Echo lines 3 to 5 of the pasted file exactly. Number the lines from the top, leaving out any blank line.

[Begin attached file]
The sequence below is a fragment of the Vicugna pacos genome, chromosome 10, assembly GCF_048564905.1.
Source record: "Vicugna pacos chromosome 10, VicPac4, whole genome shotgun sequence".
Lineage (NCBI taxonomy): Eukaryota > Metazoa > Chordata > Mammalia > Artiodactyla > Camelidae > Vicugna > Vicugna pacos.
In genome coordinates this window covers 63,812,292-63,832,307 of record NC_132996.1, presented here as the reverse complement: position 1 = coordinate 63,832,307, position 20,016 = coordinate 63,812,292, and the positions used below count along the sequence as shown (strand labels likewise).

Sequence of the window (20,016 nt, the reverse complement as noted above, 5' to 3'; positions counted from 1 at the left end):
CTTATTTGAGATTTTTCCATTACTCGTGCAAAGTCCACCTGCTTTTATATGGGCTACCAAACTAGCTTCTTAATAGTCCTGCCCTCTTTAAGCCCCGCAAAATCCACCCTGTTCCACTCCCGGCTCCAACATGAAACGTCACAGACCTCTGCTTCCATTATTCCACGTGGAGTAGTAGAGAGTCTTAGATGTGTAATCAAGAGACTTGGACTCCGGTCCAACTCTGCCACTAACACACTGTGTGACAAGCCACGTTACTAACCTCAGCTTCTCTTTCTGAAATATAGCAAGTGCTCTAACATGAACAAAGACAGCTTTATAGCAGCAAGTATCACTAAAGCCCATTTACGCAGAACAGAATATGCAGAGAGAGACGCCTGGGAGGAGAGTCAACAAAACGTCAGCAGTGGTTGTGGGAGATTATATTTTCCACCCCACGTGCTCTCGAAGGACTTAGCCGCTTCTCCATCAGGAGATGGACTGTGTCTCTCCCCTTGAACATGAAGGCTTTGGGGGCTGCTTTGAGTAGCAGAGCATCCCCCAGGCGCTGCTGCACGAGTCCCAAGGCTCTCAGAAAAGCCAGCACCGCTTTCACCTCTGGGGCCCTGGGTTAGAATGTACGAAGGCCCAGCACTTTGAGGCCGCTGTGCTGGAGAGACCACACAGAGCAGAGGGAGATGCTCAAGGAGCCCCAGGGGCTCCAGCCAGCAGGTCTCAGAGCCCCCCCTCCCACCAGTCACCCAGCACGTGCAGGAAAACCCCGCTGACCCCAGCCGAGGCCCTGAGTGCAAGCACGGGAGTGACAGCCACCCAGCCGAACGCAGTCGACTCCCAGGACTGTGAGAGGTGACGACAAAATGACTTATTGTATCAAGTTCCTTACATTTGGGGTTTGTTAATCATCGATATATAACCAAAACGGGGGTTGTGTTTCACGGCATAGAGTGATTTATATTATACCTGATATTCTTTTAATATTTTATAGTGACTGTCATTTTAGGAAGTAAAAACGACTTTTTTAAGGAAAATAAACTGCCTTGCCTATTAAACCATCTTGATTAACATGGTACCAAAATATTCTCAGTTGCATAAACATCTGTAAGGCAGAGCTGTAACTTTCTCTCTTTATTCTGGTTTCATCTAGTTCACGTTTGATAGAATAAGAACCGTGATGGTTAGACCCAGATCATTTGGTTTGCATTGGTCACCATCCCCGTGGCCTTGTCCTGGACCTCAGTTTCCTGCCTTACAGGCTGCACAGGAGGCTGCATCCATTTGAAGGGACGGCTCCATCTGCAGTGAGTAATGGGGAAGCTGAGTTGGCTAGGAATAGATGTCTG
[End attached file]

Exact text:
Lineage (NCBI taxonomy): Eukaryota > Metazoa > Chordata > Mammalia > Artiodactyla > Camelidae > Vicugna > Vicugna pacos.
In genome coordinates this window covers 63,812,292-63,832,307 of record NC_132996.1, presented here as the reverse complement: position 1 = coordinate 63,832,307, position 20,016 = coordinate 63,812,292, and the positions used below count along the sequence as shown (strand labels likewise).

Sequence of the window (20,016 nt, the reverse complement as noted above, 5' to 3'; positions counted from 1 at the left end):